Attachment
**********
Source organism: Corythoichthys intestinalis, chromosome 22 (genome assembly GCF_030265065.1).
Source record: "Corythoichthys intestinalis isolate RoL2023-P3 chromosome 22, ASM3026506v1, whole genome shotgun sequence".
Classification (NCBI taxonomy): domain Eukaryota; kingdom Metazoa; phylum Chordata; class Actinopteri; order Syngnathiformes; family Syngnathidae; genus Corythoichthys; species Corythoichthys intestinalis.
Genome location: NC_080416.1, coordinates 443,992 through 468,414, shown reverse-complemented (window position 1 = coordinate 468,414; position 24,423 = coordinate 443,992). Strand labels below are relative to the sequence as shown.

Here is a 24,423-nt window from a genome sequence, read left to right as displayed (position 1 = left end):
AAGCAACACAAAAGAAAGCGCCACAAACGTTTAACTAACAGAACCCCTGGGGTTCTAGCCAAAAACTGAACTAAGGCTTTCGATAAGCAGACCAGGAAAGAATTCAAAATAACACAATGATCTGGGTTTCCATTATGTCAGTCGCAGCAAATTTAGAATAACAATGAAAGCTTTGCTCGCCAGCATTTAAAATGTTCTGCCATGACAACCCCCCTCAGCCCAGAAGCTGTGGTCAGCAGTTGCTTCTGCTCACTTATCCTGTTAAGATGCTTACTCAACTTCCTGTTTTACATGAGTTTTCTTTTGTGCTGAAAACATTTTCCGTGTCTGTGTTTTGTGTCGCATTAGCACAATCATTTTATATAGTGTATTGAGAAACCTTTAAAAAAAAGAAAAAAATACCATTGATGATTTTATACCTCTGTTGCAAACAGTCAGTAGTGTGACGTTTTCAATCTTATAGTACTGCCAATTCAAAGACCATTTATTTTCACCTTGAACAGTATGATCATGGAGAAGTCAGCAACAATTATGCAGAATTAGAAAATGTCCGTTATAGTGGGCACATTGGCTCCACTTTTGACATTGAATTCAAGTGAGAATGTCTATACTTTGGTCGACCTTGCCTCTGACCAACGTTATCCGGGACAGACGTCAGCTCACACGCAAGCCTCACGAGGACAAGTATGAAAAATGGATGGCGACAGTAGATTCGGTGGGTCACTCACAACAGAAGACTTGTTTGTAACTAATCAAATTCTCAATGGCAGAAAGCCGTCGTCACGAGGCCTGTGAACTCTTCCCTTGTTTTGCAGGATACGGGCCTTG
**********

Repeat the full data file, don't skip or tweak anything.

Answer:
Source organism: Corythoichthys intestinalis, chromosome 22 (genome assembly GCF_030265065.1).
Source record: "Corythoichthys intestinalis isolate RoL2023-P3 chromosome 22, ASM3026506v1, whole genome shotgun sequence".
Classification (NCBI taxonomy): domain Eukaryota; kingdom Metazoa; phylum Chordata; class Actinopteri; order Syngnathiformes; family Syngnathidae; genus Corythoichthys; species Corythoichthys intestinalis.
Genome location: NC_080416.1, coordinates 443,992 through 468,414, shown reverse-complemented (window position 1 = coordinate 468,414; position 24,423 = coordinate 443,992). Strand labels below are relative to the sequence as shown.

Here is a 24,423-nt window from a genome sequence, read left to right as displayed (position 1 = left end):
AAGCAACACAAAAGAAAGCGCCACAAACGTTTAACTAACAGAACCCCTGGGGTTCTAGCCAAAAACTGAACTAAGGCTTTCGATAAGCAGACCAGGAAAGAATTCAAAATAACACAATGATCTGGGTTTCCATTATGTCAGTCGCAGCAAATTTAGAATAACAATGAAAGCTTTGCTCGCCAGCATTTAAAATGTTCTGCCATGACAACCCCCCTCAGCCCAGAAGCTGTGGTCAGCAGTTGCTTCTGCTCACTTATCCTGTTAAGATGCTTACTCAACTTCCTGTTTTACATGAGTTTTCTTTTGTGCTGAAAACATTTTCCGTGTCTGTGTTTTGTGTCGCATTAGCACAATCATTTTATATAGTGTATTGAGAAACCTTTAAAAAAAAGAAAAAAATACCATTGATGATTTTATACCTCTGTTGCAAACAGTCAGTAGTGTGACGTTTTCAATCTTATAGTACTGCCAATTCAAAGACCATTTATTTTCACCTTGAACAGTATGATCATGGAGAAGTCAGCAACAATTATGCAGAATTAGAAAATGTCCGTTATAGTGGGCACATTGGCTCCACTTTTGACATTGAATTCAAGTGAGAATGTCTATACTTTGGTCGACCTTGCCTCTGACCAACGTTATCCGGGACAGACGTCAGCTCACACGCAAGCCTCACGAGGACAAGTATGAAAAATGGATGGCGACAGTAGATTCGGTGGGTCACTCACAACAGAAGACTTGTTTGTAACTAATCAAATTCTCAATGGCAGAAAGCCGTCGTCACGAGGCCTGTGAACTCTTCCCTTGTTTTGCAGGATACGGGCCTTG